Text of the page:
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The Magazine of The Evangelical Lutheran Church in America

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Dressing space & servants

Women bound by friendship lift liturgical arts

As a child, Anne Anderson was shaped and tended by life on an Illinois farm and a grandmother who sewed. Today, Anderson shapes and tends textiles that she hopes bring people closer to God.

"When we surround the word with the arts, often people are touched more deeply than by words alone, and strong visuals are a part of this," she said.

Anne Anderson works on her craft in
Anne Anderson works on her craft in her Forest City, Iowa, home. She and two other artist friends—and countless more throughout the church—use their gifts to dress the chancel and those who serve.


Anderson, a member of Immanuel Lutheran Church, Forest City, Iowa, and two kindred spirits in the Midwest have created livelihoods making paraments and banners for worship spaces, and albs and stoles for pastors.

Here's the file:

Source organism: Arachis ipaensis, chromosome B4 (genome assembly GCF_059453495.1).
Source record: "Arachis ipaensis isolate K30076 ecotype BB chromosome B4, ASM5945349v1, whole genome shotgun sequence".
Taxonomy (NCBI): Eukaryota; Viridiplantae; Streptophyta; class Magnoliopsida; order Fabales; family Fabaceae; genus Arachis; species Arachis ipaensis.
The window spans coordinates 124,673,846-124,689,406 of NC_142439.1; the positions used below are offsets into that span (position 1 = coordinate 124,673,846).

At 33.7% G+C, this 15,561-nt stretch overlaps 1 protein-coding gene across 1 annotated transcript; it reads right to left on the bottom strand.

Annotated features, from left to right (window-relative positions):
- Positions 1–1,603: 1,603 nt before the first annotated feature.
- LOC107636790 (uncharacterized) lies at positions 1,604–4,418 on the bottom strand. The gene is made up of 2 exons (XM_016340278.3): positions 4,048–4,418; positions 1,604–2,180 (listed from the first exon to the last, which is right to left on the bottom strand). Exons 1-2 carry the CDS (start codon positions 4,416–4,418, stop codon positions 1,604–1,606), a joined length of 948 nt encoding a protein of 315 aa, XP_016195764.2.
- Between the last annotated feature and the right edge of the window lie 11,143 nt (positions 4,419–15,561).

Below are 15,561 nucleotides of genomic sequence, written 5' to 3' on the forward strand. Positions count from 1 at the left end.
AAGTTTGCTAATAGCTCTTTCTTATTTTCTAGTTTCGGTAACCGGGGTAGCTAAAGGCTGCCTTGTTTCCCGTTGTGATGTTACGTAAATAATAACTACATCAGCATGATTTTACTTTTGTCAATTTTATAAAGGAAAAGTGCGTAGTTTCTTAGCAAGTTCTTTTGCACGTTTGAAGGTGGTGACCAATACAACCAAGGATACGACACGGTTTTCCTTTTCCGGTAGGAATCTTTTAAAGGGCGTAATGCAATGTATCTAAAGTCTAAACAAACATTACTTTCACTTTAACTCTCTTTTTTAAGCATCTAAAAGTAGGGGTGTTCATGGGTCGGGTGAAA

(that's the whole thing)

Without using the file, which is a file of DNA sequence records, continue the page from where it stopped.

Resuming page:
The second artist is Jeanette Paulson, who has been in this business for more than 28 years. She has apparently been asked "Do you have any other hobbies?" so many times she lists her answer under the frequently asked questions on her website: "It's not a hobby. It's full-time work. I buy groceries and pay the mortgage with my income."

Paulson, a member of First Lutheran Church, Duluth, Minn., also contends: "The use of the arts in worship isn't a luxury. Unless we use our creative gifts to the fullest, our praises to God the Creator will fall flat."

An artistic childhood is what led these two, and the third, Chillon Leach, a member of Immanuel Lutheran Church, St. Paul, Minn., into liturgical arts and friendship.


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